Visit Sligo, an off the beaten path Ireland destination. Things to do in Sligo focus on its scenic beauty, providing some of the best things to see in Ireland.
Welcome our guest poster, Lizzie from Wanderlust and Life, who describes an off the beaten path Ireland destination, County Sligo. You’re going to want to visit the Sligo attractions she recommends before everyone else discovers they rank among the best things to do in Ireland.
From walks in Sligo’s outstanding scenic beauty to places to stay in Sligo, Lizzie’s tips have an insider’s edge. Read on. . .
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One of the best moments when travelling is when you find one of the real hidden gems in Ireland that most people don’t know about. For us that moment came when visiting Sligo. Or rather I should say that moment came for me, because my husband, Dave, was lucky enough to grow up there.
Sligo isn’t exactly the first place you think of when you plan a trip to Ireland, which really is a shame because it has so much to offer.
Tip: You might even wonder is Sligo in Northern Ireland? Pretty close, but no! Check out the map of County Sligo Ireland below. It’s in the lesser visited northwest of the Republic of Ireland.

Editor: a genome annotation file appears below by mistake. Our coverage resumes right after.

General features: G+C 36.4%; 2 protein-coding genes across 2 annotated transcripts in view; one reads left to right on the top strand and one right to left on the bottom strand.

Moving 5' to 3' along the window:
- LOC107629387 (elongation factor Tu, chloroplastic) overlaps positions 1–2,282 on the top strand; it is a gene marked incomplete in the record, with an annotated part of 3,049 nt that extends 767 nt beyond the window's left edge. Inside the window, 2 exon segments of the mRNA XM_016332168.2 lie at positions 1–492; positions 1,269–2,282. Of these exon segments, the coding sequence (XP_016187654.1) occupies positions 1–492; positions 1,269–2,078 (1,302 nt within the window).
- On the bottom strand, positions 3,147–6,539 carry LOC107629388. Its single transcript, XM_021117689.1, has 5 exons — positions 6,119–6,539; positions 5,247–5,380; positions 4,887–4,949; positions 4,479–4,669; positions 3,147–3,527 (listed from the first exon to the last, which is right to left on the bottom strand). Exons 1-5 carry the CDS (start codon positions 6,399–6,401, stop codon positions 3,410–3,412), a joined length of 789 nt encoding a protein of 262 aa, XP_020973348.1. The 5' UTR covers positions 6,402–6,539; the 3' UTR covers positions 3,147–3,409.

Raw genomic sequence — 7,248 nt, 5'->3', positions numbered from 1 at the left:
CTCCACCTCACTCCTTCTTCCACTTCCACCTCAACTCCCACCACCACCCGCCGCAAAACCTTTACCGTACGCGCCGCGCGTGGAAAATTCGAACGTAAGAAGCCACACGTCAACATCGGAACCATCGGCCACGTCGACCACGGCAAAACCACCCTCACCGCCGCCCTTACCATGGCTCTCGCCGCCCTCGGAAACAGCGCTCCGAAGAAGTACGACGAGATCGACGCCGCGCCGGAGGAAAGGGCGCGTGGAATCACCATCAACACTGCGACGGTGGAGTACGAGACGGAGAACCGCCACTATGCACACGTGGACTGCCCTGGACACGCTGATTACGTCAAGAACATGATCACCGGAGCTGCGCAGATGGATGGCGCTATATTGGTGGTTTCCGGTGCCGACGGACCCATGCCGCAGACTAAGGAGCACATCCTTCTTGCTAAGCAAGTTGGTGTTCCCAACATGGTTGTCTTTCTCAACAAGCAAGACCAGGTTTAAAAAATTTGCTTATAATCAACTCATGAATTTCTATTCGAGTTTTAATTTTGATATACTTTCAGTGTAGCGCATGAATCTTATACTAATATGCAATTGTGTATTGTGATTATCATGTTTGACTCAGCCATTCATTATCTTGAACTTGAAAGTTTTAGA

Like most people who grow up somewhere with a small population and a lot of natural beauty, Dave only really appreciated the wonderful things to do in Sligo once he left. From the beaches along the rugged coastline battered by the North Atlantic Ocean, to the peace and tranquillity of Lough Gill which inspired W.B. Yeats, Sligo Ireland really is worth a visit.
And do you want to know the best thing about it? It is the fact that not many people know about Sligo, making it one of the best kept secrets in Ireland. If you are looking for an authentic Irish experience then get yourself over to Ireland’s north west!
Background Reasons to Visit Sligo Ireland
County Sligo is located in the north west of Ireland and makes up a small part of the Wild Atlantic Way. Famed for its natural beauty, its Irish name is Sligeach, which means ‘abounding in shells’.
It is thought that this is in reference to the abundance of shellfish found in the area due to its extensive bays and beaches. Either way, you know a visit to County Sligo is going to result in some great food and some even better scenery.